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I've never tried to reduce the top to manual operation, so I can't really help you there.

As far as patching up the membrane goes: this is the only thing keeping water from killing another immobilizer, so I would consider replacing it, even with used from a junk yard.

If that's just not in the cards, I'd look at sheet metal tape (not fabric duct tape, but rather the aluminized duct tape). It's durable and seems to stick to ANYTHING.

But surely replacement is a better idea.

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Old 02-22-2024, 06:04 AM   #8
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When I got my 2000s the previous owner had removed the rods to the top but left the ones to the clamshell.

Clamshell works as it should, just have to pause when itís at full open to either manually open (or close) the top. Then proceed with automatic clamshell closure.

Works just fine that way.
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Old 02-22-2024, 07:04 AM   #9
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Quote:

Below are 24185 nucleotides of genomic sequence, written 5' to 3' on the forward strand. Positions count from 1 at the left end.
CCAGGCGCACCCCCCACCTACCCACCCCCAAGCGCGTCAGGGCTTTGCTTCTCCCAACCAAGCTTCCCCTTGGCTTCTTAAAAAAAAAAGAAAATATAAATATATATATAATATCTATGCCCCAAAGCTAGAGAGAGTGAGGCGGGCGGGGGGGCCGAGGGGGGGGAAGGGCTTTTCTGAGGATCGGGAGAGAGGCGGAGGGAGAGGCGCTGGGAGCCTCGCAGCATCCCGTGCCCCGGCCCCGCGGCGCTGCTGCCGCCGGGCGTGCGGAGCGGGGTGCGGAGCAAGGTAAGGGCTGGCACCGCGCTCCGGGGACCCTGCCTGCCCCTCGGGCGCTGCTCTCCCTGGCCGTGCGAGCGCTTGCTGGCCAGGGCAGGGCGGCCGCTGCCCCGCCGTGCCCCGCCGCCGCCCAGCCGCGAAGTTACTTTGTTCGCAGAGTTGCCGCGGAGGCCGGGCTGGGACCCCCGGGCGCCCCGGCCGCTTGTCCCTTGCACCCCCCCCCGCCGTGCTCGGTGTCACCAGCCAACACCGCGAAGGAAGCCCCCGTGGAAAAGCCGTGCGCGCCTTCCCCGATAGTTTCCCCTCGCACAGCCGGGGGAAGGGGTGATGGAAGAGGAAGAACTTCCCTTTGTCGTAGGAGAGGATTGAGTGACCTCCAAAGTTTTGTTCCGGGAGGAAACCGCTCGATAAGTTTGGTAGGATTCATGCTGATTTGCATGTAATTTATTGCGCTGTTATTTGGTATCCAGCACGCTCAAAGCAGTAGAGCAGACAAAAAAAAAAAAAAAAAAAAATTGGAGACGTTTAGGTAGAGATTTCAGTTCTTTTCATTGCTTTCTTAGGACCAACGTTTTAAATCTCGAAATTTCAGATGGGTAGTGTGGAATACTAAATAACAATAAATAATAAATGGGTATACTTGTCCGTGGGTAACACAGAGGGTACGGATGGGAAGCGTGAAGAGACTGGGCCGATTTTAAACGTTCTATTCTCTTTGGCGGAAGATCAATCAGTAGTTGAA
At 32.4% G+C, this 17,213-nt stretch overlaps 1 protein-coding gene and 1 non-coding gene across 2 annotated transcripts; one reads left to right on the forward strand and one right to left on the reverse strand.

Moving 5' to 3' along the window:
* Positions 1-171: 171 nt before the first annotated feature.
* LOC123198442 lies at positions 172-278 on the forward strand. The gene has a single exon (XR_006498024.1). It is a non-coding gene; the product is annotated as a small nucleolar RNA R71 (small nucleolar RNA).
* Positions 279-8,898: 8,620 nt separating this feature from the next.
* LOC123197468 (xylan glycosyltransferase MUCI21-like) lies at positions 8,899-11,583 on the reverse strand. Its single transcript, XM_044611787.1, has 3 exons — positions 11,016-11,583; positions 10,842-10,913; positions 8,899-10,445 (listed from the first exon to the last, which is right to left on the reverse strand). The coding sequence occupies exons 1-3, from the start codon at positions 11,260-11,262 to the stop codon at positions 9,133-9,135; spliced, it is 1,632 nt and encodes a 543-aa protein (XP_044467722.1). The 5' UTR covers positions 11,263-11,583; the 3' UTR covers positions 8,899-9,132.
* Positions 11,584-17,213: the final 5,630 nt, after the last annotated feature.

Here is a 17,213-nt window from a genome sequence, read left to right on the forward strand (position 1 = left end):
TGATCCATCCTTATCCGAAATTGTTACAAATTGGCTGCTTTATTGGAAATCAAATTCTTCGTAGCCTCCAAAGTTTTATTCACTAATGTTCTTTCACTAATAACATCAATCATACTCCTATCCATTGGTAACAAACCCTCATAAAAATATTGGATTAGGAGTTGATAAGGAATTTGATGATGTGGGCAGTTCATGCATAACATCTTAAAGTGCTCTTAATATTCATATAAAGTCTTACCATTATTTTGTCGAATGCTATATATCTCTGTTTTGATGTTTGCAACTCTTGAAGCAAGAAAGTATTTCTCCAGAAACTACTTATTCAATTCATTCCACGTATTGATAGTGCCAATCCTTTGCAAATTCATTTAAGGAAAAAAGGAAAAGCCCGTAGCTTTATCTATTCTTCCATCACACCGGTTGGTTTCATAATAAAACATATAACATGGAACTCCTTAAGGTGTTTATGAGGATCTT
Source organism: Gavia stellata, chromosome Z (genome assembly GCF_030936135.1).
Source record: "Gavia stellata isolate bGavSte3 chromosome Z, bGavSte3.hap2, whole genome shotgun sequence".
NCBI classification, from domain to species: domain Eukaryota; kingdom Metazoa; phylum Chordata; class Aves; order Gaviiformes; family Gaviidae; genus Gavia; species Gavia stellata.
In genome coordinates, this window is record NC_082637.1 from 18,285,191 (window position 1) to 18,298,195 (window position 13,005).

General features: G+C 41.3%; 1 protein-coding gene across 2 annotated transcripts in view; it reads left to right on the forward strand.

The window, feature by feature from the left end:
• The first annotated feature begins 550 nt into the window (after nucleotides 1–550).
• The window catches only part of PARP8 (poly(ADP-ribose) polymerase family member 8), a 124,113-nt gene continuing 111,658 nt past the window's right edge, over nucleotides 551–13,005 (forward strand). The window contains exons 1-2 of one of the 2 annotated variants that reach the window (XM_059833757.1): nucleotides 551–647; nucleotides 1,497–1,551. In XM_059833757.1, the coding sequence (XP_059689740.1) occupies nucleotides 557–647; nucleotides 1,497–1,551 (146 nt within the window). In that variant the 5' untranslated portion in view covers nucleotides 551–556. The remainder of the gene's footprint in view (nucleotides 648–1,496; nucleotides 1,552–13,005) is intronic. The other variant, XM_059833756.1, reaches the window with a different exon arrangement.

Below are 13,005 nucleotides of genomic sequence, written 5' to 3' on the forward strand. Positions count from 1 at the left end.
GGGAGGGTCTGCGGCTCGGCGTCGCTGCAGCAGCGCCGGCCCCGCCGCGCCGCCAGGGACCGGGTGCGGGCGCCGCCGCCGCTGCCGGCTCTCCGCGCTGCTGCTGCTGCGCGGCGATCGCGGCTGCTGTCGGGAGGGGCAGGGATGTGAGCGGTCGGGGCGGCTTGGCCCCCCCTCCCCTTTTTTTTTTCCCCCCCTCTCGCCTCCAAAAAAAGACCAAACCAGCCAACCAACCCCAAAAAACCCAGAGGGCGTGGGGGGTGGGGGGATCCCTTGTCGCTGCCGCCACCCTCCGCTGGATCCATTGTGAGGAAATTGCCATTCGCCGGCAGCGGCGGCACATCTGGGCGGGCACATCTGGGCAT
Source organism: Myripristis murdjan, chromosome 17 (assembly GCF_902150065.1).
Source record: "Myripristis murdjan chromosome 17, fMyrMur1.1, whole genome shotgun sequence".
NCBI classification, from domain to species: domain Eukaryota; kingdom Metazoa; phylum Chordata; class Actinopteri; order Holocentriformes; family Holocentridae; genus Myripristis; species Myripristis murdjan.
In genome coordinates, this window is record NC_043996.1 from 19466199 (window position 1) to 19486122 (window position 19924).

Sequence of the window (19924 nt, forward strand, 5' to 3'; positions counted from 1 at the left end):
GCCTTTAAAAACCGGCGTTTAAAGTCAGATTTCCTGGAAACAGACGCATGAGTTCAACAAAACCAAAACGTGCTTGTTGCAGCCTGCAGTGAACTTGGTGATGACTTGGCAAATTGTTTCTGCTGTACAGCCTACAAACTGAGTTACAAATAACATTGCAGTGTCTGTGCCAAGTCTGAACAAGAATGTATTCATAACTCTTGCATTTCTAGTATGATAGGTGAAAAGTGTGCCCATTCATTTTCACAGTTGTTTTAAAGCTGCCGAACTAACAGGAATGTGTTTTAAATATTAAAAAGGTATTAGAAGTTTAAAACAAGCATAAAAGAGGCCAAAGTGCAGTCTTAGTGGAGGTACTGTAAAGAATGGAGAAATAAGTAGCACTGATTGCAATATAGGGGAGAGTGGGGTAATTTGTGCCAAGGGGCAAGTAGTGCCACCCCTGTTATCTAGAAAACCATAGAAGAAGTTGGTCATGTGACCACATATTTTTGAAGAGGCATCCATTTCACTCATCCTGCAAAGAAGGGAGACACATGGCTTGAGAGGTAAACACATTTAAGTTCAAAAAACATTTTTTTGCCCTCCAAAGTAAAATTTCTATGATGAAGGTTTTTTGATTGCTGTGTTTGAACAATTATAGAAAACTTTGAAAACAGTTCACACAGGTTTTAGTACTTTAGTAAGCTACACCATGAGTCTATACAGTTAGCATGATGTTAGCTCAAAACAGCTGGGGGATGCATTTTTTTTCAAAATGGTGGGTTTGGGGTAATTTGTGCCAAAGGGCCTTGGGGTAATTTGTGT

Originally Posted by Bill Ladd View Post
When I got my 2000s the previous owner had removed the rods to the top but left the ones to the clamshell.

Clamshell works as it should, just have to pause when itís at full open to either manually open (or close) the top. Then proceed with automatic clamshell closure.

Works just fine that way.
This is what I did also. I can put it down while seated but have to get out to put it up. Likely someone with stronger arms could put it up while seated.
To fixed the pan (I think it is styrofoam not rubber) I used GOOP to glue a piece of flexible plastic over the tears... it is still OK 4 years later.
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Old 02-22-2024, 11:17 AM   #10
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For the pan, flashing tape would probably be ideal, wide, sticky, and designed for the purpose.
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Old 02-22-2024, 07:24 PM   #11
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Quote:
Originally Posted by redpepperracing View Post
For the pan, flashing tape would probably be ideal, wide, sticky, and designed for the purpose.
Aw yeah! Bingo! Hadn't thought of that, but that's perfect.

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Old 02-23-2024, 07:57 PM   #12
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hi everybody
Great suggestions ! I was thinking of just connecting the clam shell , now I'll try it for sure !
Replacing the membrane is a possibility, I think I'll try Goop first,
Or, flashing tape, which I'm assuming is for roof flashing ?
Thanks again
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Old 02-25-2024, 05:54 PM   #13